Randy Orton (c) v Daniel Bryan (WWE Championship Match)
Finally we are here! After five long weeks of waiting Bryan gets to face down the man who stole his Championship at Summer Slam. Bryan enters to a massive ovation with a fiery confidence in his eyes. Orton on the other hand cradles his title on his way to the ring, protecting it from a man he knows from the last few weeks may well have his number. While Orton makes his way to the ring the announcers reiterate that Triple H has declared that, unlike every other match up to this point, there will be no outside interference in this match.
The two start out slow, exchanging holds and strikes, looking to wear one another down. Despite the name calling in the lead up to this match, it is clear both men know they are facing a fighter at the top of their game.
Bryan is the first one to really gain an upper hand, grabbing a standing arm lock on Orton and then pushing his advantage with both punches and kicks in the corner. Orton is quick to counter though, catching Bryan’s hair, using his longer limbs to transtition into a headlock and hitting an inventive elevated back breaker off the turnbuckle.
It is worth remembering that despite their tumultuous relationship, Orton is the protege of the Cerebral Assassin, and is at his best in the ring when he is able to put his temper to the side and ruthlessly execute a plan. Against Bryan today, he has clearly come to prepared. Informed by his own previous matches with the man and having seen how the likes of John Cena and The Shield were overwhelmed by the pace of a fired up Bryan, through this match Orton refuses to offer Bryan any momentum to counter and launch himself off, coldly slowing the pace of the match with methodical strikes, stomps and holds.
Even when met with Bryan’s attempts to rally himself, The Viper calmly absorbs punishment and waits for his chance to take over again before putting Bryan back on the defensive. Say what you like about Orton’s chinlock of doom but there is no doubt that in this match it is cruelly effective, robbing Bryan of the speed and momentum that allows him to flourish on the ring.
This cannot last though and after fending off two attempted rallys from Bryan, Orton’s game plan finally cracks as he makes the mistake of using an irish whip, so often a standard move, but against Bryan an opening. Bryan rides the momentum of the whip up to the top turnbuckle, flips over Orton and gets on the front foot for the first time since the very beginning of the match.
Bryan goes straight to the tools he knows work with a flying clothesline off the ropes, corner dropkicks once both men rise, Yes Kicks in the corner and a hurricanrana from the top turnbuckle.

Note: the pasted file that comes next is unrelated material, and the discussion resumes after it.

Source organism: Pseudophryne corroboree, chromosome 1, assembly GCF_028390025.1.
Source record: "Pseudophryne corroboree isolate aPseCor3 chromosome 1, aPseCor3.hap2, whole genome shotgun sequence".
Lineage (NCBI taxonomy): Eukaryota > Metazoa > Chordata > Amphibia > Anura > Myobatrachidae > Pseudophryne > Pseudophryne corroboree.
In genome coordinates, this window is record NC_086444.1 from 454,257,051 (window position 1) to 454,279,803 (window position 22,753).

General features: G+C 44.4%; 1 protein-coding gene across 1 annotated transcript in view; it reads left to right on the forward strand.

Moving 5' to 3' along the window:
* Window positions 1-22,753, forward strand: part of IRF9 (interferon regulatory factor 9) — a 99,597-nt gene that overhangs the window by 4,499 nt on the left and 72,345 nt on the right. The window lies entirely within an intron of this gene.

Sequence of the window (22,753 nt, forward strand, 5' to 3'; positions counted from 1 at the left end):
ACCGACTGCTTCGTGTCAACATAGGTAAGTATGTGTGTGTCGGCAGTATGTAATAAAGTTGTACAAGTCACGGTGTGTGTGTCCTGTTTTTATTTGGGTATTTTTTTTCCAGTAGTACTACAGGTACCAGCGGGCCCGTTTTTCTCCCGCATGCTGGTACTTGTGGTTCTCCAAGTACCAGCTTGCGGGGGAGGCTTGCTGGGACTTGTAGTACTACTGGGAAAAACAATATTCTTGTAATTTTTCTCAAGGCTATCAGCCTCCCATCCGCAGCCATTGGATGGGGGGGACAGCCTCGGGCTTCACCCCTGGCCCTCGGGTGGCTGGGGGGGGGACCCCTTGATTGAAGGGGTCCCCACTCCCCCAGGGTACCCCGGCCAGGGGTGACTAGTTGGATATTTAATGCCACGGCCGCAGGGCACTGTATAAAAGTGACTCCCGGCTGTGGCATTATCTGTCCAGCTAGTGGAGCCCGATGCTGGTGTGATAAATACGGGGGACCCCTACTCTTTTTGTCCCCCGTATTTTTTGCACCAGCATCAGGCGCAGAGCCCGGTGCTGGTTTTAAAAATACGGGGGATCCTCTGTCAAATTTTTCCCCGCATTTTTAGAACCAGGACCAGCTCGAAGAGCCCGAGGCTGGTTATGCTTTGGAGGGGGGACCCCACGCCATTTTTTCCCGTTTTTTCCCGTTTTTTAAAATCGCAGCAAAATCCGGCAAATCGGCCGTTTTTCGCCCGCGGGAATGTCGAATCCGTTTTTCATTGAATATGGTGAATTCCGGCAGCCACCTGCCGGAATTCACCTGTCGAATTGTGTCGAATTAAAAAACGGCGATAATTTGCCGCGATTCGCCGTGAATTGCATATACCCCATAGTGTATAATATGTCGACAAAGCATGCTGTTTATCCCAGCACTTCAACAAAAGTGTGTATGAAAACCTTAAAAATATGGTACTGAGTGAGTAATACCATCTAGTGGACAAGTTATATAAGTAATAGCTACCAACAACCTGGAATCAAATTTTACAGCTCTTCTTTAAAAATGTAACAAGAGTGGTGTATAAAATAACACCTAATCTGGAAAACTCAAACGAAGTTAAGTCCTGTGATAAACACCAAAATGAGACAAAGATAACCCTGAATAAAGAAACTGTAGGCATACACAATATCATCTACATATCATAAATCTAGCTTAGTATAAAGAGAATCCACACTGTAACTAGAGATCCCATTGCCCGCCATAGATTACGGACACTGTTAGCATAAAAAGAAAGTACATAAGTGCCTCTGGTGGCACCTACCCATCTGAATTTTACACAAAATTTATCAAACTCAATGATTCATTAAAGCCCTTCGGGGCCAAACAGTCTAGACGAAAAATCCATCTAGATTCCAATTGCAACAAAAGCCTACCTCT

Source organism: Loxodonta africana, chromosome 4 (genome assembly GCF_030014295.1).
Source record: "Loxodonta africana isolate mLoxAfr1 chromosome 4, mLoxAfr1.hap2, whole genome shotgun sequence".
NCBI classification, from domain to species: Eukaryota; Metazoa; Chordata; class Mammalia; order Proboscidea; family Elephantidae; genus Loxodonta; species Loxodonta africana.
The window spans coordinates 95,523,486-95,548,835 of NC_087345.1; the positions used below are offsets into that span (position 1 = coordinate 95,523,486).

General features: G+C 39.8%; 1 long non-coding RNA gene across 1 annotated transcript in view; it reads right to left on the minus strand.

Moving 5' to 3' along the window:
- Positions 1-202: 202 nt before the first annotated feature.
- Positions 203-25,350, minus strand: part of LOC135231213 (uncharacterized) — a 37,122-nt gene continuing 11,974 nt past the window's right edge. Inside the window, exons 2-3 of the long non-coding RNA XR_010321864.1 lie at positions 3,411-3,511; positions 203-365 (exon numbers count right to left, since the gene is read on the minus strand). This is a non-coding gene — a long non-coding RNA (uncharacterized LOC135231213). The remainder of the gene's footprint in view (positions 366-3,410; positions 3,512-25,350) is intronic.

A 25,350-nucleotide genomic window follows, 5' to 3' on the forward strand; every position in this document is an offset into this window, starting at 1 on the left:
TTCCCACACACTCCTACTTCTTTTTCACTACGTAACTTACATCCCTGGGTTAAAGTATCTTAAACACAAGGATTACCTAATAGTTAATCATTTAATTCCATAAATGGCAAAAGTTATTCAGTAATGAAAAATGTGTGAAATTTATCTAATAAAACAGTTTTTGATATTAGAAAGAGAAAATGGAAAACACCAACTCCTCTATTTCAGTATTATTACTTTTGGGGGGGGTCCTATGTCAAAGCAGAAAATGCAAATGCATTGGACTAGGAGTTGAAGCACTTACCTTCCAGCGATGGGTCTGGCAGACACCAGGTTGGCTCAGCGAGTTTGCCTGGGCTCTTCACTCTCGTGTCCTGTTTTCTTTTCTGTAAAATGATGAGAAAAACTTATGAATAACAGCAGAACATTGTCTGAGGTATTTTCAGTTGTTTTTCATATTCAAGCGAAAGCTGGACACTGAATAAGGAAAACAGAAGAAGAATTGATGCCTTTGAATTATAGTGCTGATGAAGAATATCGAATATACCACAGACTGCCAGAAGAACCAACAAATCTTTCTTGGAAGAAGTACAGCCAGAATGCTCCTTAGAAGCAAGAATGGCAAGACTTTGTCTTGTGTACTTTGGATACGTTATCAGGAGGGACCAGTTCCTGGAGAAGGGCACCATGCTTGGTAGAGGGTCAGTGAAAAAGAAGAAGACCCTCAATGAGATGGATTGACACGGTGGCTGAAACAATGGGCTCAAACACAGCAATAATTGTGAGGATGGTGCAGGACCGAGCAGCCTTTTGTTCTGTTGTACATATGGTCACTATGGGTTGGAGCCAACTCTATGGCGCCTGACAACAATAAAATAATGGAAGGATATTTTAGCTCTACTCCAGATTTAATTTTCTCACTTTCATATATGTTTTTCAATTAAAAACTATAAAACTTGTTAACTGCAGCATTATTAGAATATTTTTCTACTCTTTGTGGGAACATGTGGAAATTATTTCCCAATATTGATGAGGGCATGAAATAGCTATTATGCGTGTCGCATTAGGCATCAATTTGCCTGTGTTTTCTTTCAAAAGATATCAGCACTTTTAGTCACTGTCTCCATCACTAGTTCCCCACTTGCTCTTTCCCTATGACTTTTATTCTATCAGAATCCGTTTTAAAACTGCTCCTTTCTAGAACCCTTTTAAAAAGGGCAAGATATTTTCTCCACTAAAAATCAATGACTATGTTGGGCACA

Now Bryan is well and truly on the defensive, Orton tries to slow things back down by rolling out of the ring but Bryan is suffocating him with attention, running and launching himself, through the ropes with a Suicide Dive. The action goes back into the ring and after a missile dropkick Orton desperately tries to roll out the other side of the ring only to be followed straight through again by Bryan. Orton is no man’s fool though and on the third time trying to escape he catches Bryan as the high flyer tries to come at him through the ropes again.
After a brief second to catch his breath Orton grabs Bryan in a headlock, pulls him out from the apron, dangling him over the matting outside the ring before dropping down, hitting an elevated DDT to the floor outside.
Things are now back at Orton’s pace as he rolls in and waits as the ref counts to nine.
As Bryan rolls back into the ring Orton attempts to grab an RKO but is pushed off into the ref. A follow up drop kick from Bryan pushes Orton into the ref again and sends the official through the ropes and to the canvas. As Bryan grapples for a Yes Lock and Orton counters with his signature smooth scoop slam a second brunette ref appears in the ring and I smell shenanigans are coming.
Both men are now well and truly fatigued from this matchup and as Orton goes to drape Bryan off the second rope for another DDT, Bryan manages to catch The Viper in a Yes Lock. After Orton makes it to the rope for a break, Bryan digs his Yes Kicks into his opponents now injured shoulder and arm.
The pair continue to struggle in close quarters for control and ultimately Bryan again ends up trumps, gouging Orton’s nose and eye as payback for the earlier dirty play as he takes over in the corner. After a few tries Bryan lifts Orton up to the top turnbuckle and as he did with Cena, suplexes Orton through the air but hangs onto the turnbuckle with his legs, leaving him hanging upside down and pumping himself up. Bryan pulls himself up and launches himself three quarters of the way across the ring for a huge flying headbutt.